Turkey Key Transit Partner at Strategic Energy Crossroads

Turkey will play a key role in strategic energy projects to connect European gas markets to the Caspian basin. At the Atlantic Council Energy and Economic Summit’s first session on Caspian natural gas and European energy security, top government and industry leaders discussed the benefits of pursuing pipeline projects being planned in the region.

“The energy game in the Caspian has been going on for almost two decades now and what we are seeing is a shift from a merely notional to the concrete,” Steve LeVine, Quartz correspondent and New America Foundation Schwartz Fellow, said at the summit. “There is the decision in Azerbaijan to finance and to get commercial players behind the TANAP [Trans-Anatolian] pipeline and the decision on the competition between Nabucco West and TAP [Trans-Adriatic pipeline]. We have other [gas] volumes coming out at the same time. There is a PSA that will be signed next month in Ukraine, increasing potential for offshore gas and shale gas to come [to European markets] from the Black Sea region. And there’s the potential for natural gas to come from Iraq,” LeVine continued.

As Europe moves closer to diversifying it’s gas supplies and decreasing dependence on Russia, transit countries are moving to center stage in the strategic discussion on Europe’s future energy security. “Azerbaijan is committed to developing mutually beneficial avenues for increasing [regional] energy security,” Rovnag Abdullayev, President of the State Oil company of the Azerbaijan Republic (SOCAR), said. “After ratification of parliamentary documents [concerning TANAP] in Azerbaijan and Turkey, a legal setting is in place. This could become a reality in one year…and we are finalizing preparations for full-scale overall investment of $25 billion [on projects to transport gas to Europe],” Abdullayev explained.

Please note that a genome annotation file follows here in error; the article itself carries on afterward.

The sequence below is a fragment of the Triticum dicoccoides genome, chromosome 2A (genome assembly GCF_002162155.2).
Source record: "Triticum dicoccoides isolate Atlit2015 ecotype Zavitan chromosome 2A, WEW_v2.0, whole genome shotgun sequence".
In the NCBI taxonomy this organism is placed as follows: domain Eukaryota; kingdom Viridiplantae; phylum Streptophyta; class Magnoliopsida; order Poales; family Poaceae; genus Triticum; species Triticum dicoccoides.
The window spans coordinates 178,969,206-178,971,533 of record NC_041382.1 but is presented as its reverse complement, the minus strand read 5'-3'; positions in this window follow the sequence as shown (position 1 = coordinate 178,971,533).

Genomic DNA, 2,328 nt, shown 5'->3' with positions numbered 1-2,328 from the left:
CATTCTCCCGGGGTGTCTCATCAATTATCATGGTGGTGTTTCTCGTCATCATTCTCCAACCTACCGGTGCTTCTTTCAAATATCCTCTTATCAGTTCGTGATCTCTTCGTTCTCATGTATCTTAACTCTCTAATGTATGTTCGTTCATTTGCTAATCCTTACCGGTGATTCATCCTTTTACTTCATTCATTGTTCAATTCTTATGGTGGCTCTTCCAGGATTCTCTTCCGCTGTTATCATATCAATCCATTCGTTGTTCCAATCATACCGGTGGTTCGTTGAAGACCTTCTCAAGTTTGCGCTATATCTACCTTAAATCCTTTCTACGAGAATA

But Turkey is the key transit state at the strategic crossroads of energy projects coming out of the region and will play an important role in bringing partners together, according to Turkish Minister of Energy and Natural Resources, Taner Yildiz. “Nabucco, ITGI, TANAP, and TAP are important projects that will help increase security of supply for Europe,” Yildiz said. “South Stream is another project that is also important because it goes through Turkey’s exclusive economic zone [in the Black Sea]. We look favorably upon all of these projects and believe that they will complement each other in the long term,” Yildiz stated.

Industry and government representatives agreed that Turkey will play an important role in bringing partners together, but it is unclear if all of these projects can overcome the challenges of the current financial climate, as well as the political challenges that have delayed the realization of Caspian energy projects over the past 20 years. “The need for gas in Europe is [currently] more than the supply of gas in the total of these projects. But feasibility studies will show us which are realized first,” according to Yildiz. “Some were considered unfeasible in the past, but are now moving forward. Large projects always pose threats and opportunities and it is important that governments consider all aspects of projects,” Yildiz said.


Ben Priddy
Central Asian Analyst

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